The nation’s largest police union is calling on the Justice Department to investigate the fatal shooting of five police officers in Dallas Thursday night as a hate crime — and is criticizing President Obama for his response to the shootings so far.
“We’d like to see the president make one speech that speaks to everybody instead of one speech that speaks to black people as they grieve and one speech that speaks to police officers as they grieve,” said Jim Pasco, the executive director of the Fraternal Order of Police, which represents 330,000 officers. “We don’t need two presidents, we only need one. We need one who works to unify the United States.”
Pasco said the union is looking for stronger voices of support for law enforcement within the administration and elsewhere. On Thursday, Obama addressed two recent police shootings of black men, calling them tragedies that point to entrenched racial disparities in the criminal justice system. “When incidents like this occur, there is a big chunk of our fellow citizenry that feels as if because of the color of their skin, they are not being treated the same,” Obama said, adding that he had respect and appreciation for the “vast majority” of police officers who protect Americans every day. Friday morning, hours after the shooting of police in Dallas, Obama called the shootings a “vicious, calculated, despicable attack” and vowed “justice will be done.”
Pasco said his union would like justice to take the form of a hate crime investigation into the shootings.
“The U.S. Department of Justice is always quick to insert itself into local investigations, sometimes before the preliminary reports are even in,” Chuck Canterbury, president of the Fraternal Order of Police, said in a statement. “Today we expect action just as swift — we want a federal investigation into those who were motivated by their hatred of police to commit mass murder in Dallas last night.”
The union has pushed unsuccessfully for federal legislation to make killing someone because they are a police officer a hate crime. Some states, including Louisiana, have adopted state-level police hate crime laws. Hate crimes typically carry harsher punishments than regular crimes.
Though no law exists to prosecute the shootings as hate crimes against police, it’s possible that the Department of Justice could decide to investigate them as hate crimes based on anti-white animus. According to Dallas Police Chief David Brown, the suspect in the murders of five police officers said he “wanted to kill white people, especially white officers.” The suspect said he was not affiliated with any group and was upset by recent police shootings of black men.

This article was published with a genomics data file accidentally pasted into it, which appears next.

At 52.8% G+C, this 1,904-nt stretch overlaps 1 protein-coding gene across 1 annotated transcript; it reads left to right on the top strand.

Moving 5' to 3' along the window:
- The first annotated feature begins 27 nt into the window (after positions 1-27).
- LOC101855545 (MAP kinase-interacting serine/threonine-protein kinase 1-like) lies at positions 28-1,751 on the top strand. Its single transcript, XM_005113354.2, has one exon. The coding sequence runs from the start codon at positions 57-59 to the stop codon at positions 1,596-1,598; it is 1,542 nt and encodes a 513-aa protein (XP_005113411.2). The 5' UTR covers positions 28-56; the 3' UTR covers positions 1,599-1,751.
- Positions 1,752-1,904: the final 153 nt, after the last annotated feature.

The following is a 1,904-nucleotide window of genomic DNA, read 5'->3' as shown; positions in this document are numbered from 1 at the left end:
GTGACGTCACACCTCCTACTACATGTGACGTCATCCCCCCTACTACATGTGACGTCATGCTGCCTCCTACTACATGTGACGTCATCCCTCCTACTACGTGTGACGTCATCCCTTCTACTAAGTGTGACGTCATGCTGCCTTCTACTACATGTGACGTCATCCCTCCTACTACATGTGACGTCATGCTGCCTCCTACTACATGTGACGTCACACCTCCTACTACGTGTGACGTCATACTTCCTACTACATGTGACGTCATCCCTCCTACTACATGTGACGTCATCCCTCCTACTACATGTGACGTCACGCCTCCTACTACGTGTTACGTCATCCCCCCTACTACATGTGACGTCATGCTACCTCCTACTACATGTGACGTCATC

The federal hate crimes statute applies to offenders targeting people based upon their “actual or perceived race, color, religion, or national origin.” In 2014, 23 percent of federal racial hate crimes were motivated by anti-white bias, with 64 percent motivated by anti-black bias.
Attorney General Loretta Lynch told reporters Friday afternoon that the Justice Department is providing “assistance” in the investigation in Dallas. She implored the country not to resort to violence and praised both police officers for bravely protecting protesters and protesters for trying to improve their country. “To our brothers and sisters who wear the badge, I want you to know that I am deeply grateful for the difficult and dangerous work that you do every day to keep our streets safe and our nation secure,” she said. “Our hearts are broken by this loss. And the Department of Justice will do all that we can to support you in the days ahead.”
The Justice Department opened a civil rights investigation into the death of Alton Sterling in Baton Rouge Wednesday and says it is “monitoring” the shooting of Philando Castile in Minnesota. Video showed Sterling shot repeatedly by at least one of two white police officers while he was on the ground. Castile’s fiancée said he was shot by an officer while reaching for his license during a traffic stop. The department has also investigated other racially charged police shootings, including the death of Michael Brown in Ferguson, Mo. In that case, the department cleared the police officer of wrongdoing but offered up a searing indictment of a police department that used racially discriminatory police tactics.
The department also investigated the death of Florida teen Trayvon Martin by a volunteer neighborhood watchman as a potential hate crime, but it ultimately decided not to pursue civil rights charges in the case.